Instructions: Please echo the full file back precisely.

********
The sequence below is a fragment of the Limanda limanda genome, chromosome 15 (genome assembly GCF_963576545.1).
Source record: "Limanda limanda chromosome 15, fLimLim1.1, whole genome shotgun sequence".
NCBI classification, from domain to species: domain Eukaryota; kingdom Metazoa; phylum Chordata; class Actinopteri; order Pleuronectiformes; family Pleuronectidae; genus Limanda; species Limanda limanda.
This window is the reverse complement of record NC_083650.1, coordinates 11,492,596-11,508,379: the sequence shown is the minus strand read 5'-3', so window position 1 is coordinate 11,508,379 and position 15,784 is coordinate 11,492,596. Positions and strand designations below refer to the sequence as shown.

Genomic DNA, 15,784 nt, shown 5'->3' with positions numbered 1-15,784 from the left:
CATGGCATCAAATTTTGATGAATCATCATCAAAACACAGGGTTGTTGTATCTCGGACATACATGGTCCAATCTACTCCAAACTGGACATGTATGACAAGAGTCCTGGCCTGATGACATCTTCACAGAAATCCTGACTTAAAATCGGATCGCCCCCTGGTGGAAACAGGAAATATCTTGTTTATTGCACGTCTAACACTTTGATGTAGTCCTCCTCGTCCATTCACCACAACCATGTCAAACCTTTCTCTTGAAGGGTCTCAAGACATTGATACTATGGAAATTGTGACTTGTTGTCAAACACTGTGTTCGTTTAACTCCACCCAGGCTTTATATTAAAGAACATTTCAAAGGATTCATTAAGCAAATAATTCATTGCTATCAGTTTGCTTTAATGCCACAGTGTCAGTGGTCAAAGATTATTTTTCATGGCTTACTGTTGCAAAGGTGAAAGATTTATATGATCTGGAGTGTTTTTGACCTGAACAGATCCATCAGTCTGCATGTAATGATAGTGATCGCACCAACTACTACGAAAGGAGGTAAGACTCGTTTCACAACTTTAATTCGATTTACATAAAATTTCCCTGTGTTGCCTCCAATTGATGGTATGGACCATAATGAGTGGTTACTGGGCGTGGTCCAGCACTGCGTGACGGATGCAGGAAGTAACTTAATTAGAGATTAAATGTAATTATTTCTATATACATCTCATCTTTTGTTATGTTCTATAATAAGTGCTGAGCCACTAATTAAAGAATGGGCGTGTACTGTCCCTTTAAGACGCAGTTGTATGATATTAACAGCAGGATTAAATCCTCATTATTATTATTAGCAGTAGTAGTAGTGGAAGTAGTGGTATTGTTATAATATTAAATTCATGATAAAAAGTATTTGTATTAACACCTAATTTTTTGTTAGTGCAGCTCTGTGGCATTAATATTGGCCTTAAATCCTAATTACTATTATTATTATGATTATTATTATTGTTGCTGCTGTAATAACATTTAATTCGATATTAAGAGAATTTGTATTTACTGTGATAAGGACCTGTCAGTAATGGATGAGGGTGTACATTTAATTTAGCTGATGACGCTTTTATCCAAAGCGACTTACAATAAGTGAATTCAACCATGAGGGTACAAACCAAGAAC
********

The sequence below is a fragment of the Limanda limanda genome, chromosome 15 (genome assembly GCF_963576545.1).
Source record: "Limanda limanda chromosome 15, fLimLim1.1, whole genome shotgun sequence".
NCBI classification, from domain to species: domain Eukaryota; kingdom Metazoa; phylum Chordata; class Actinopteri; order Pleuronectiformes; family Pleuronectidae; genus Limanda; species Limanda limanda.
This window is the reverse complement of record NC_083650.1, coordinates 11,492,596-11,508,379: the sequence shown is the minus strand read 5'-3', so window position 1 is coordinate 11,508,379 and position 15,784 is coordinate 11,492,596. Positions and strand designations below refer to the sequence as shown.

Genomic DNA, 15,784 nt, shown 5'->3' with positions numbered 1-15,784 from the left:
CATGGCATCAAATTTTGATGAATCATCATCAAAACACAGGGTTGTTGTATCTCGGACATACATGGTCCAATCTACTCCAAACTGGACATGTATGACAAGAGTCCTGGCCTGATGACATCTTCACAGAAATCCTGACTTAAAATCGGATCGCCCCCTGGTGGAAACAGGAAATATCTTGTTTATTGCACGTCTAACACTTTGATGTAGTCCTCCTCGTCCATTCACCACAACCATGTCAAACCTTTCTCTTGAAGGGTCTCAAGACATTGATACTATGGAAATTGTGACTTGTTGTCAAACACTGTGTTCGTTTAACTCCACCCAGGCTTTATATTAAAGAACATTTCAAAGGATTCATTAAGCAAATAATTCATTGCTATCAGTTTGCTTTAATGCCACAGTGTCAGTGGTCAAAGATTATTTTTCATGGCTTACTGTTGCAAAGGTGAAAGATTTATATGATCTGGAGTGTTTTTGACCTGAACAGATCCATCAGTCTGCATGTAATGATAGTGATCGCACCAACTACTACGAAAGGAGGTAAGACTCGTTTCACAACTTTAATTCGATTTACATAAAATTTCCCTGTGTTGCCTCCAATTGATGGTATGGACCATAATGAGTGGTTACTGGGCGTGGTCCAGCACTGCGTGACGGATGCAGGAAGTAACTTAATTAGAGATTAAATGTAATTATTTCTATATACATCTCATCTTTTGTTATGTTCTATAATAAGTGCTGAGCCACTAATTAAAGAATGGGCGTGTACTGTCCCTTTAAGACGCAGTTGTATGATATTAACAGCAGGATTAAATCCTCATTATTATTATTAGCAGTAGTAGTAGTGGAAGTAGTGGTATTGTTATAATATTAAATTCATGATAAAAAGTATTTGTATTAACACCTAATTTTTTGTTAGTGCAGCTCTGTGGCATTAATATTGGCCTTAAATCCTAATTACTATTATTATTATGATTATTATTATTGTTGCTGCTGTAATAACATTTAATTCGATATTAAGAGAATTTGTATTTACTGTGATAAGGACCTGTCAGTAATGGATGAGGGTGTACATTTAATTTAGCTGATGACGCTTTTATCCAAAGCGACTTACAATAAGTGAATTCAACCATGAGGGTACAAACCAAGAAC